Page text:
in some measure, perceived this. It was a principle, that danger to life
superseded the Sabbath Law,33
and indeed all other obligations.34
Among the curious Scriptural and other arguments by which this principle was
supported, that which probably would most appeal to common sense was derived
from Lev. xviii. 5. It was argued, that a man was to keep the commandments that
he might live, certainly not, that by so doing he might die.35
In other words, the outward mode of observation was subordinate to the object
of the observance. Yet this other and kindred principle did Rabbinism lay down,
that every positive commandment superseded the Sabbath-rest. This was the
ultimate vindication of work in the Temple, although certainly not its
explanation. Lastly, we should in this connection, include this important
canon, laid down by the Rabbis: 'a single Rabbinic prohibition is not to be
heeded, where a graver matter is in question.'36
33. But only where the life of an Israelite, not of a heathen or Samaritan, was in
danger (Yoma 84 b).
34. Maimonides, Hilkh. Shabb. ii. 1 (Yad haCh. vol. i. part iii. p. 141 a): 'The Sabbath is set aside on account of danger to life, as all other ordinances (lk r)#k twcmh)'.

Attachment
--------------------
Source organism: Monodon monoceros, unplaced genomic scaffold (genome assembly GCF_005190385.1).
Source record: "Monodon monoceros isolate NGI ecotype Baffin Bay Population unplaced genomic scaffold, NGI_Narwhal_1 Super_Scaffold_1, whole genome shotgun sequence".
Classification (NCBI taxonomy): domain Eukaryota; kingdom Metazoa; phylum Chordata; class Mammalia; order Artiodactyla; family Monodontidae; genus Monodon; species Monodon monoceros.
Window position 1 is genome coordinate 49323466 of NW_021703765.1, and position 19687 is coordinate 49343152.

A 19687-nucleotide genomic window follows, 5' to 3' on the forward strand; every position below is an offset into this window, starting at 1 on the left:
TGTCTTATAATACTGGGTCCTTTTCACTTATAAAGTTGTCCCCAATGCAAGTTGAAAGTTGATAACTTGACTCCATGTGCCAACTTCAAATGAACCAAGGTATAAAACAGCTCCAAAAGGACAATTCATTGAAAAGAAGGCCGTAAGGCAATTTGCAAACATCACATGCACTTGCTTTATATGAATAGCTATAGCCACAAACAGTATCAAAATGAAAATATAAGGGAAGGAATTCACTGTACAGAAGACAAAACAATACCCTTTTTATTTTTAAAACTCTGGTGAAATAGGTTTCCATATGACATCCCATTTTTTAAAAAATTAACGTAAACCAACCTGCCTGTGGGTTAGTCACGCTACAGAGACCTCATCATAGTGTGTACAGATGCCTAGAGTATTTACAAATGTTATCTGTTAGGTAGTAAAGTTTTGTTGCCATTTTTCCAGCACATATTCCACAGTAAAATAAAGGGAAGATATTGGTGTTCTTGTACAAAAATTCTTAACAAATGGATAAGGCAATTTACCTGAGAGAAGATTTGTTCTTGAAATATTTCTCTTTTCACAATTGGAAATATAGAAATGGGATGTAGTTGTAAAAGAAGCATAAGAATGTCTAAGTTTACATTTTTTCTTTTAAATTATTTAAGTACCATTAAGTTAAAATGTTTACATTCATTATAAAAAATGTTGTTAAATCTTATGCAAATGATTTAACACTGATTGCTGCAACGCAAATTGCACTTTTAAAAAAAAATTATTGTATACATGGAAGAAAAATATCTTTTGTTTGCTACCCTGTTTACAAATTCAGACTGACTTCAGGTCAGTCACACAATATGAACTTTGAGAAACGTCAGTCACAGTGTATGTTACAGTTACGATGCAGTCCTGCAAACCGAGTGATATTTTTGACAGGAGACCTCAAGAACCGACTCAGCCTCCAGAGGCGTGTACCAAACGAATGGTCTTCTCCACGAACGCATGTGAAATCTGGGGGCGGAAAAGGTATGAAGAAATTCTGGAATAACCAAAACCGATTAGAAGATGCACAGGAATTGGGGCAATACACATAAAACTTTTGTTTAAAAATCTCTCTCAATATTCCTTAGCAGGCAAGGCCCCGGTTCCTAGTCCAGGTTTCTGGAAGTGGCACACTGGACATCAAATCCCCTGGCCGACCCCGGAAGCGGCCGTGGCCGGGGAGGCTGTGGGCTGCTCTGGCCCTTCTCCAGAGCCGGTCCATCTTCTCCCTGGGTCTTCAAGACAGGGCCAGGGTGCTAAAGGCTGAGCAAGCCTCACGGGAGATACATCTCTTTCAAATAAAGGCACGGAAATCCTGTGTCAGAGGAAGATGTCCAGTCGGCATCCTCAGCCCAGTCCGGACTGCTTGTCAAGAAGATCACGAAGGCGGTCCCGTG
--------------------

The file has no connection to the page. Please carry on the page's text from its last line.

35. Jer. Shabb. xiv. 4, pp. 14 d, 15 a.
36. Jer. Shabb. xvi. 1.
All these points must be kept in view for the proper
understanding of the words of Christ to the Scribes. For, while going far
beyond the times and notions of His questioners, His reasoning must have been
within their comprehension. Hence the first argument of our Lord, as recorded
by all the Synoptists, was taken from Biblical History. When, on his flight
from Saul, David had, 'when an hungered,' eaten of the shewbread, and given it
to his followers,37
although, by the letter of the Levitical Law,38
it was only to be eaten by the priests, Jewish tradition vindicated his conduct
on the plea that 'danger to life' superseded the Sabbath-Law, and hence, all
laws connected with it,39
while, to show David's zeal for the Sabbath-Law, the legend was added, that he
had reproved the priests of Nob, who had been baking the shewbread on the
Sabbath.40 To the
first argument of Christ, St. Matthew adds this as His second, that the
priests, in their services in the Temple, necessarily broke the Sabbath-Law
without thereby incurring guilt. It is curious, that the Talmud discusses this
very point, and that, by way of illustration, it introduces an argument from
Lev. xxii. 10: 'There shall no stranger eat of things consecrated.' This, of
course, embodies the principle underlying the prohibition of the shewbread to
all who were not priests.41
Without entering further on it, the discussion at least shows, that the Rabbis
were by no means clear on the rationale of Sabbath-work in the Temple.
37. According to 1 Sam. xxii. 9 Ahimelech (or Ahijah, 1 Sam. xiv. 3) was the high Priest. We
infer, that Abiathar was conjoined with his father in the priesthood. Comp. the 'Bible-History,' vol.
iv. p. 111.
38. Lev. xxiv 5-9.
39. The question discussed in the Talmud is, whether, supposing an ordinary Israelite
discharged priestly functions on the Sabbath in the temple, it would involve two sins: unlawful service and Sabbath-desecration; or only one sin, unlawful service.
40. Yalkut ii. par. 130, p. 18 d.
41. Jer. Shabb. ii. 5, p. 5 a.